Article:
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120 posts tagged Candy

Today we learned about a species of moth made of cotton candy.

Okay, not really, but these beautiful creatures are still awesome, even if they aren’t made of spun sugar. This is the Rosy Maple Moth (Dryocampa rubicunda), a small North American moth most often found in southern Canada from Ontario to Nova Scotia. They live in deciduous forests and feed mainly on maple trees, but we suspect that some specimens prefer to follow traveling carnivals where they hover over the cotton candy machines.

Photos by Svdmolen, Rhododendrites, Kristi Decourcy, Patrick Spurlock, Ezra S F, MacroscopicSolutions, and Lynette Schimming respectively.

[via Neatorama]

We’re sure you’ll agree that one of the best parts about the return of spring is the reappearance of Easter candy on store shelves, not the least of which are those oh-so-precious Cadbury Creme Eggs. Over the years our favourite Dessert Detective Jessie Oleson, aka Cakespy (previously featured here), has created a mouthwatering suite of recipes featuring Cadbury Eggs. And, because she’s all about sharing the sweetness, she always provides thorough instructions.

Here you see Jessie’s Cadbury Creme Deviled Eggs, Cadbury Creme Eggs Benedict, Cadbury Creme Egg Salad Sandwiches, Cadbury Creme Scotch Eggs, and last but not least, her latest creation: Cadbury Creme Egg in Hole Toast. It’s a thick slice of pound cake with half a Cadbury Egg in the center that’s heated on a griddle and served warm, melty and delicious. (Each link will take you to the corresponding recipe)

[via Serious Eats]

Kevin Champeny
Kevin Champeny
Kevin Champeny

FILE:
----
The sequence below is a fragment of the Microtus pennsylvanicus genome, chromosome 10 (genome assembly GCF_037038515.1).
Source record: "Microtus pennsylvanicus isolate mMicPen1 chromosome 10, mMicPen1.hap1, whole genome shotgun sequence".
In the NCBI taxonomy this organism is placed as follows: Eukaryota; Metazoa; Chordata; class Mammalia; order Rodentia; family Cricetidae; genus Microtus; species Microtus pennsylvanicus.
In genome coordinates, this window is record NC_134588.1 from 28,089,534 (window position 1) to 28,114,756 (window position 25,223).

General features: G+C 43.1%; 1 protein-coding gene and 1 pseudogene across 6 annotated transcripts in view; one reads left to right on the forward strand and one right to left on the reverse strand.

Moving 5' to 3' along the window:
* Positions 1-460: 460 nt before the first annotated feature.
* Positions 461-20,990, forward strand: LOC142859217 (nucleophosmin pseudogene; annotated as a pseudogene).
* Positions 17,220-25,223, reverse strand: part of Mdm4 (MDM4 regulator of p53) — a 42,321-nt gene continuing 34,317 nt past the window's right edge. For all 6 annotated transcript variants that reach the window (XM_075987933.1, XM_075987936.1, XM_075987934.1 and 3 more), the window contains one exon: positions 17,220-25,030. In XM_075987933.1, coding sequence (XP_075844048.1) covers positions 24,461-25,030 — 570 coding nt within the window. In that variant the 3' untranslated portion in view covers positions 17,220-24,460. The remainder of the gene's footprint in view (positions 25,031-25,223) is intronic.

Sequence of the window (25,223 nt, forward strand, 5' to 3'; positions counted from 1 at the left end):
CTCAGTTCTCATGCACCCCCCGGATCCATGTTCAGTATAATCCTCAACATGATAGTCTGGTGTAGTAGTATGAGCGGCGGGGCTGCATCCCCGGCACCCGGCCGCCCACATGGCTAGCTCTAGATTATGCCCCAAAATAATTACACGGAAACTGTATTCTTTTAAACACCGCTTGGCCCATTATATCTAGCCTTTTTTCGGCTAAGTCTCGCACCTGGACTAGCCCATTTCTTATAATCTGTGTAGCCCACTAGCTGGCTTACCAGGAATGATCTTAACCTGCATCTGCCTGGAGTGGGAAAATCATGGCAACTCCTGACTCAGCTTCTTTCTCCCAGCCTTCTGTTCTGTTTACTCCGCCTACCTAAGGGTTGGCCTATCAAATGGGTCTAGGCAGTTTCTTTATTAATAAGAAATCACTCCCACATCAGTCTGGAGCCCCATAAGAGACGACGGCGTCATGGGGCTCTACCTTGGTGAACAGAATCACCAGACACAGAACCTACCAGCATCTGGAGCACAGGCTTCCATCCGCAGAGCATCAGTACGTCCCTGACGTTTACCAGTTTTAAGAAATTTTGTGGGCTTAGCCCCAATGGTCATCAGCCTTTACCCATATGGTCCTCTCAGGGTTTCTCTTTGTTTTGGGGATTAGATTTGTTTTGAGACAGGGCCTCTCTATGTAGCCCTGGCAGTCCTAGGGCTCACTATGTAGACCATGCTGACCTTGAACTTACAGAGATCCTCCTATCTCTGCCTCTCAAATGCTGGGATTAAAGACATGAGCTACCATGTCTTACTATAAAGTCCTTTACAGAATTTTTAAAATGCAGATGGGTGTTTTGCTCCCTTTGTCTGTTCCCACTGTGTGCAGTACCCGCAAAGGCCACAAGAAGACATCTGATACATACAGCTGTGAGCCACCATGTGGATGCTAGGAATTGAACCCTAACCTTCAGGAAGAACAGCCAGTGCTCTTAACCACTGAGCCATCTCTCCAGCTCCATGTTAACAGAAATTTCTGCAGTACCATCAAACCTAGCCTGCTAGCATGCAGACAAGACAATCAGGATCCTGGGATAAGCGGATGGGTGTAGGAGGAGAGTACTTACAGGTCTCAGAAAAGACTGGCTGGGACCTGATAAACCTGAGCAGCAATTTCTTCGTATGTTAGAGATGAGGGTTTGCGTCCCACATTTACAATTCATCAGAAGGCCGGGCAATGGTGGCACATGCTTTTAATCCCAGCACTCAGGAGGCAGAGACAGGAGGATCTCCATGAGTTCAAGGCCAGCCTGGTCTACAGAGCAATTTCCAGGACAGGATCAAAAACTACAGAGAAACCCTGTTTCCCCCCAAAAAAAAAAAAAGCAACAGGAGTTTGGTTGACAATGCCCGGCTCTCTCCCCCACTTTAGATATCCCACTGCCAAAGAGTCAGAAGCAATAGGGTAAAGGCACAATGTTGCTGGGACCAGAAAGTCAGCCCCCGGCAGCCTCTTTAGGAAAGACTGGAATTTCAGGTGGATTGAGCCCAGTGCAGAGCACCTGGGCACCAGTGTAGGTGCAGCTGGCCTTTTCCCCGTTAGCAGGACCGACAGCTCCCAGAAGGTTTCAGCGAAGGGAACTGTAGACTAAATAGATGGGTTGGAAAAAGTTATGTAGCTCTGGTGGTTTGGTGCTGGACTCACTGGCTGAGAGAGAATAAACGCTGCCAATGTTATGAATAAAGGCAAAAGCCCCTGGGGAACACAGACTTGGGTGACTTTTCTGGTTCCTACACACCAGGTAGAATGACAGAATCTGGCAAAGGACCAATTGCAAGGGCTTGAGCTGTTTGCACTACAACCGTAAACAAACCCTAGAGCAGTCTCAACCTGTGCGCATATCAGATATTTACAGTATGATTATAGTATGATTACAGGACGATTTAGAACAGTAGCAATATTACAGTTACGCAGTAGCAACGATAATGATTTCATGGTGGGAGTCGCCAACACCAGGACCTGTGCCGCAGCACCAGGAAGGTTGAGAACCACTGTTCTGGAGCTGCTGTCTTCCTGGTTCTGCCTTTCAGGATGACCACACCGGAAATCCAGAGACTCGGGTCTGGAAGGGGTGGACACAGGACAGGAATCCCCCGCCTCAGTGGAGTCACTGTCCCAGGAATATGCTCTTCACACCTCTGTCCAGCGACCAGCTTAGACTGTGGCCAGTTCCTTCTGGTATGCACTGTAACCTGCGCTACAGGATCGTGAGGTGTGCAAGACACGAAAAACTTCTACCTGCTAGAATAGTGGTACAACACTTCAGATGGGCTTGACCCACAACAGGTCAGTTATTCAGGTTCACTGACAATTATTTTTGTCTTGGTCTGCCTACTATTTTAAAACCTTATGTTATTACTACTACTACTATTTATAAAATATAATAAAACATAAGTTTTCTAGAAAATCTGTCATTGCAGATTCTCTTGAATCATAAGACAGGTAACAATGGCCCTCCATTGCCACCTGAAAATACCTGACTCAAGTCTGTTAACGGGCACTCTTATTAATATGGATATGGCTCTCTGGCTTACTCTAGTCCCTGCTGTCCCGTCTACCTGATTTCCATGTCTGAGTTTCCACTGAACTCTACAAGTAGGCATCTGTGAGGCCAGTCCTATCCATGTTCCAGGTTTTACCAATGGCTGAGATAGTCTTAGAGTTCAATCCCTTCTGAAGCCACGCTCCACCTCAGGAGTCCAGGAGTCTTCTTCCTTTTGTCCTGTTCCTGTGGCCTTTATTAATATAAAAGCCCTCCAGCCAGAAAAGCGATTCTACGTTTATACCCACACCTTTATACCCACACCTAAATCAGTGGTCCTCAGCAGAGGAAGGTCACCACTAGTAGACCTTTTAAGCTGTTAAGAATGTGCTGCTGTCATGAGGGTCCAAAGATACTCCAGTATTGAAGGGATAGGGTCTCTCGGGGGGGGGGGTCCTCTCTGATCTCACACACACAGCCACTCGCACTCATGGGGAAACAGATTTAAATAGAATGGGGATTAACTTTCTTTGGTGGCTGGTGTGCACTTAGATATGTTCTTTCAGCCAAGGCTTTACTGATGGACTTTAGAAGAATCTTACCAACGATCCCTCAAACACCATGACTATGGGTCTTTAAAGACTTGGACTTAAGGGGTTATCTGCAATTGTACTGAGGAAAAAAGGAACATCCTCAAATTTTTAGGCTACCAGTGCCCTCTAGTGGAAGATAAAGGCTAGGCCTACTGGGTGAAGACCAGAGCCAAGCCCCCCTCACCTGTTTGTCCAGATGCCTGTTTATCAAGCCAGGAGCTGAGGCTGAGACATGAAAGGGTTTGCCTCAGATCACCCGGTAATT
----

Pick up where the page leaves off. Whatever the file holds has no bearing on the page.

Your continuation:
Kevin Champeny
Kevin Champeny
Kevin Champeny
Kevin Champeny
Kevin Champeny
Kevin Champeny
Kevin Champeny

Artist Kevin Champeny (previously featured here) just finished an awesome new project entitled Sweet Pysanka that’s easily one of the biggest, prettiest Easter eggs we’ve ever seen. It’s a beautiful 32” x 24” egg covered in paisley designs made of 8500 pieces of hand cast urethane candy. If all that candy were edible, it wouldn’t be safe in our presence.

“Sweet Pysanka” is my homage to the intricately designed wax-resist Ukrainian Easter eggs called “Pysanka”. I am using a mosaic of hand cast acrylic candy to capture the joy of opening my basket on Easter morning and seeing all of the wonderfully bright candies and goodies that awaited me. Combining this joyous memory and the amazing care that the Ukrainian Artisans put into their work was impossible for me to pass up.

"Sweet Pysanka" was created for the Big Egg Hunt in NYC presented by Faberge’, that I will be participating in this spring. Please check out their site. The money raised by this event goes to several incredible charities. If you are in the New York City area in April, come look for my egg and other amazing artists participating in this event. http://thebigegghunt.org/